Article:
- Conference Proceedings Paper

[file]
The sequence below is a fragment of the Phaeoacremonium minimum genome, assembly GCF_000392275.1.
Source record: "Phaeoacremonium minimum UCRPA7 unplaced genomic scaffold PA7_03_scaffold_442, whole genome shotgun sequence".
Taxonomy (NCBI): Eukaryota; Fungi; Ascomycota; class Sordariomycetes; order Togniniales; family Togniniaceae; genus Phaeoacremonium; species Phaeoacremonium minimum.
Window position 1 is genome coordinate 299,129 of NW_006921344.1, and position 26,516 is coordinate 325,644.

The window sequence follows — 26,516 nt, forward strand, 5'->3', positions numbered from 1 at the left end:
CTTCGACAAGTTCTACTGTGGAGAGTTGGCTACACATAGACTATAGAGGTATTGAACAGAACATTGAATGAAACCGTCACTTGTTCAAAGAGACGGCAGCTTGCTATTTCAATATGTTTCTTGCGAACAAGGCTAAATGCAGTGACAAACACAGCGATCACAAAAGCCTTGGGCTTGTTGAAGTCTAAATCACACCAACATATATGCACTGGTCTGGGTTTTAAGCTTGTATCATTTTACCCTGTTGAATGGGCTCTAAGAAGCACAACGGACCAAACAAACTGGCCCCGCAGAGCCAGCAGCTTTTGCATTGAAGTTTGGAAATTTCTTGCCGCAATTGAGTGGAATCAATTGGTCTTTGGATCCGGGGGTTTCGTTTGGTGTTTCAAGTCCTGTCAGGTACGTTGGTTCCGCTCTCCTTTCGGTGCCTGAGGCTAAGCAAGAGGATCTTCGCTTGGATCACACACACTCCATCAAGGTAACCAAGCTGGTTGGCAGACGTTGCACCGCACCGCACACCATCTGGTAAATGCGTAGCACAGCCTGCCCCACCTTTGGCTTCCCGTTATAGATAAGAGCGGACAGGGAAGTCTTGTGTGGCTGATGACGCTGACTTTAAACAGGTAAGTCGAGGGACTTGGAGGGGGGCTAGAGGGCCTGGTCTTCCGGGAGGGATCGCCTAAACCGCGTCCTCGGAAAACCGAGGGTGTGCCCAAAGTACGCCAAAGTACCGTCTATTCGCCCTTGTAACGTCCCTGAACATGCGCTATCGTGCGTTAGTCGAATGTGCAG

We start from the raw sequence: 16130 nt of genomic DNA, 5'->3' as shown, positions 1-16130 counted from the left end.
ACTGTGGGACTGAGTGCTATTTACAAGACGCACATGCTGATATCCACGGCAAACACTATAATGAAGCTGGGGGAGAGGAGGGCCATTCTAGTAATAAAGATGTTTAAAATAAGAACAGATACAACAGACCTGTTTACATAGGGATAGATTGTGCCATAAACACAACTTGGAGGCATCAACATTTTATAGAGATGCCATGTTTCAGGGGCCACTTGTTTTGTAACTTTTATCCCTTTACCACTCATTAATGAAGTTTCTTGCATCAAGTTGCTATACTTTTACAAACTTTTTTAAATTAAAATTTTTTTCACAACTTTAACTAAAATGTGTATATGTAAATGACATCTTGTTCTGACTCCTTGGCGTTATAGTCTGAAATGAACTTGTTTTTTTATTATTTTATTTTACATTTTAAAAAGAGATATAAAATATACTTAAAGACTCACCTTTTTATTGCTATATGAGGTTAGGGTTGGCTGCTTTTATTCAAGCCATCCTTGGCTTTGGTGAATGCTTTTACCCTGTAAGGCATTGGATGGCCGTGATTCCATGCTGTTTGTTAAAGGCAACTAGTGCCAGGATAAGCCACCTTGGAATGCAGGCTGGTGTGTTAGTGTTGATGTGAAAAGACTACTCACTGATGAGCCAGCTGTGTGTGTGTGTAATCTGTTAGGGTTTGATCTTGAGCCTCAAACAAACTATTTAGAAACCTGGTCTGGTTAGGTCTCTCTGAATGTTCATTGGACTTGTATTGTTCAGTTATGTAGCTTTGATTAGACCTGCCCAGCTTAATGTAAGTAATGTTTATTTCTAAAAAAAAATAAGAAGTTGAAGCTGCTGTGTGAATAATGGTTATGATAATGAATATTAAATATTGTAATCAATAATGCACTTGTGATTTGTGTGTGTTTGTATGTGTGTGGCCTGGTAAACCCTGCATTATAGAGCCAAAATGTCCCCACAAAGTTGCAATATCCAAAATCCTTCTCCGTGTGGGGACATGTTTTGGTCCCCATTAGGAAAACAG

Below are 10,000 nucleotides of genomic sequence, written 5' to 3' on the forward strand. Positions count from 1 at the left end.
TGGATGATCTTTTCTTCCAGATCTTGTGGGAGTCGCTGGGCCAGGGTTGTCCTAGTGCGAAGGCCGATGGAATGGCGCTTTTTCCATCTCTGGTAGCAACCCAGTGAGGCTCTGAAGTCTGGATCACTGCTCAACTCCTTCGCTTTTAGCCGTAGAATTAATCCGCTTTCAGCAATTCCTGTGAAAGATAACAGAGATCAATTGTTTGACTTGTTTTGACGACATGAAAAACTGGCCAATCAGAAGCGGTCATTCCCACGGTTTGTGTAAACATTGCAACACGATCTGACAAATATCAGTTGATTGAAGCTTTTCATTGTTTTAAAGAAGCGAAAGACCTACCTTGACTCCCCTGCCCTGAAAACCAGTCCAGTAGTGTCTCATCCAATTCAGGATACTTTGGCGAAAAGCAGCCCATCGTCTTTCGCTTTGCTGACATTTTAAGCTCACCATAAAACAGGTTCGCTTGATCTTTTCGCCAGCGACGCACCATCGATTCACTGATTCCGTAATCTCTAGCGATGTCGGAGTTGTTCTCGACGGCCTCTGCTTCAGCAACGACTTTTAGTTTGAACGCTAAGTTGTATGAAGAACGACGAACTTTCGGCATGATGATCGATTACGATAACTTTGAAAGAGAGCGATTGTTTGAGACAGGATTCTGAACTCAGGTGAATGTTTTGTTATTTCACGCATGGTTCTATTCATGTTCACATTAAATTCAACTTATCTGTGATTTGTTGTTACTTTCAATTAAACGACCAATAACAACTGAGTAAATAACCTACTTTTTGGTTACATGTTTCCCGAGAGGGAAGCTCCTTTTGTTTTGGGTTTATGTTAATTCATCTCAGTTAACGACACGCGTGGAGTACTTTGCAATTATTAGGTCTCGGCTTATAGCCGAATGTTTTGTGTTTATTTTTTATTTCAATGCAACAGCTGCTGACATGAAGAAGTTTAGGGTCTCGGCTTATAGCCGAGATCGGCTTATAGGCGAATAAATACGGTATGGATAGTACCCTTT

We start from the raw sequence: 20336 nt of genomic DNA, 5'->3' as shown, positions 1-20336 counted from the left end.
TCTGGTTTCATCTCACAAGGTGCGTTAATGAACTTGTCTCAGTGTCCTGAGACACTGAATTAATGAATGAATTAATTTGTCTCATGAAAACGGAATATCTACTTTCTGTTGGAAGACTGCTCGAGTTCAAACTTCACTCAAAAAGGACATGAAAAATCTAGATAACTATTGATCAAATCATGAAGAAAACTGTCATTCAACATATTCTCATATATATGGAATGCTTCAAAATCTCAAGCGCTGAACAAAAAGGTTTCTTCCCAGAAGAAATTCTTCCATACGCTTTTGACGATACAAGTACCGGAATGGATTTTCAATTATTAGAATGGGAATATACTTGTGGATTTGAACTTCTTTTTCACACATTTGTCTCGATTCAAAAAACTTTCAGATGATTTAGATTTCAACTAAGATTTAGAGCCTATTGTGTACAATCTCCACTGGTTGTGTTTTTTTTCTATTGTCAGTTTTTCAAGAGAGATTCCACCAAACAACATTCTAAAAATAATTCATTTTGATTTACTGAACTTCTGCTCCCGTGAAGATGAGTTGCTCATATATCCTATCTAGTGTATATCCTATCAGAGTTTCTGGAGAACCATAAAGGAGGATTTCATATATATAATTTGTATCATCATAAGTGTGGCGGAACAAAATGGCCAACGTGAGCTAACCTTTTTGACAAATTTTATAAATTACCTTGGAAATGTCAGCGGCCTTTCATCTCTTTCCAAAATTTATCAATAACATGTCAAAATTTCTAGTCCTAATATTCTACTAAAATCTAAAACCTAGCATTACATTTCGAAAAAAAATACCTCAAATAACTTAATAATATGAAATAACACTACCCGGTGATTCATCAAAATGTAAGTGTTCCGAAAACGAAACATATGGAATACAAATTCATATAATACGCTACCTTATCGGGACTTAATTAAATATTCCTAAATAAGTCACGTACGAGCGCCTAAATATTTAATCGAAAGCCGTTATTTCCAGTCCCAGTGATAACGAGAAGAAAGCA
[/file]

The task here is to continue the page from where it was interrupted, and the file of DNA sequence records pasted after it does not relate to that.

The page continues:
Phytoplankton productivity is regulated by the ocean nitrogen inventory. Over long timescales fixed nitrogen is removed by denitrification, but this loss is balanced to some extent by biological fixation of dissolved nitrogen gas. Although the global distribution and productivity of nitrogen fixing organisms has been shown to be influenced by the availability of nitrogen, phosphorus and iron, the complex behaviour of the system as a whole is not yet fully understood. Here we present a simplified ecological theory that predicts the global distribution of nitrogen fixers, and explains observed global variability in surface nitrate, phosphate and iron. The model unites prior observations and previously conflicting theories. Using the theory to divide the ocean into four observable provinces, we make testable predictions regarding how ocean ecology and biogeochemistry are controlled by atmospheric iron deposition and oceanic nutrient supply. Our model provides a consistent quantitative framework through which we may better understand the ecological niche of nitrogen fixers, and their potential role in regulating Earth's climate.